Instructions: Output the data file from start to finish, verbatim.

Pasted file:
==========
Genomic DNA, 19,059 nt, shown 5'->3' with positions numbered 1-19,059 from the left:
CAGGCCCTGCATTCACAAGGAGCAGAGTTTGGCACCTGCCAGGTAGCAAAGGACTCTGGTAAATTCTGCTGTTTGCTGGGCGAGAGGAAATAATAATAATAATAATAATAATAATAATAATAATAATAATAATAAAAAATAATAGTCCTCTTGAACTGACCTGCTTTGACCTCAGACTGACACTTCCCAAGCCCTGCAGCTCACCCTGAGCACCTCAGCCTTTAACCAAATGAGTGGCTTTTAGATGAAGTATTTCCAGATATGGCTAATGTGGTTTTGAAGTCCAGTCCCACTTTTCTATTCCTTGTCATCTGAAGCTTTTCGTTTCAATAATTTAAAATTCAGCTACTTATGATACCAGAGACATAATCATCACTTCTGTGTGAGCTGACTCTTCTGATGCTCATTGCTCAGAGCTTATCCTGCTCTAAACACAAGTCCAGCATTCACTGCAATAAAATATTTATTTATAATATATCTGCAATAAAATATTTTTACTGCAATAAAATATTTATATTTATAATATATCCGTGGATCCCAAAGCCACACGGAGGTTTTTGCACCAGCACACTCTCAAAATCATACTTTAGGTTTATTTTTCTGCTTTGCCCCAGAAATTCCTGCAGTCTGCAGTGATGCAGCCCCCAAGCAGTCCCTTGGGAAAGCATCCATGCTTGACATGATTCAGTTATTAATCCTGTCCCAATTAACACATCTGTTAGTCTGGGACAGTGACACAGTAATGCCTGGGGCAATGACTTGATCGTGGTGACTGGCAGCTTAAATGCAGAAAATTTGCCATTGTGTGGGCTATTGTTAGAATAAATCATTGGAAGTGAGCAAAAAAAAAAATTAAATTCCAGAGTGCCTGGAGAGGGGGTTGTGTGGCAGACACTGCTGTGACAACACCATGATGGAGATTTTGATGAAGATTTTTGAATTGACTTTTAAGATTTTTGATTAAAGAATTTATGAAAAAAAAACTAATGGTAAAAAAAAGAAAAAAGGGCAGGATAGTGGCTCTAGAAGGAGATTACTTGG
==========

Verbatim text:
Genomic DNA, 19,059 nt, shown 5'->3' with positions numbered 1-19,059 from the left:
CAGGCCCTGCATTCACAAGGAGCAGAGTTTGGCACCTGCCAGGTAGCAAAGGACTCTGGTAAATTCTGCTGTTTGCTGGGCGAGAGGAAATAATAATAATAATAATAATAATAATAATAATAATAATAATAATAAAAAATAATAGTCCTCTTGAACTGACCTGCTTTGACCTCAGACTGACACTTCCCAAGCCCTGCAGCTCACCCTGAGCACCTCAGCCTTTAACCAAATGAGTGGCTTTTAGATGAAGTATTTCCAGATATGGCTAATGTGGTTTTGAAGTCCAGTCCCACTTTTCTATTCCTTGTCATCTGAAGCTTTTCGTTTCAATAATTTAAAATTCAGCTACTTATGATACCAGAGACATAATCATCACTTCTGTGTGAGCTGACTCTTCTGATGCTCATTGCTCAGAGCTTATCCTGCTCTAAACACAAGTCCAGCATTCACTGCAATAAAATATTTATTTATAATATATCTGCAATAAAATATTTTTACTGCAATAAAATATTTATATTTATAATATATCCGTGGATCCCAAAGCCACACGGAGGTTTTTGCACCAGCACACTCTCAAAATCATACTTTAGGTTTATTTTTCTGCTTTGCCCCAGAAATTCCTGCAGTCTGCAGTGATGCAGCCCCCAAGCAGTCCCTTGGGAAAGCATCCATGCTTGACATGATTCAGTTATTAATCCTGTCCCAATTAACACATCTGTTAGTCTGGGACAGTGACACAGTAATGCCTGGGGCAATGACTTGATCGTGGTGACTGGCAGCTTAAATGCAGAAAATTTGCCATTGTGTGGGCTATTGTTAGAATAAATCATTGGAAGTGAGCAAAAAAAAAAATTAAATTCCAGAGTGCCTGGAGAGGGGGTTGTGTGGCAGACACTGCTGTGACAACACCATGATGGAGATTTTGATGAAGATTTTTGAATTGACTTTTAAGATTTTTGATTAAAGAATTTATGAAAAAAAAACTAATGGTAAAAAAAAGAAAAAAGGGCAGGATAGTGGCTCTAGAAGGAGATTACTTGG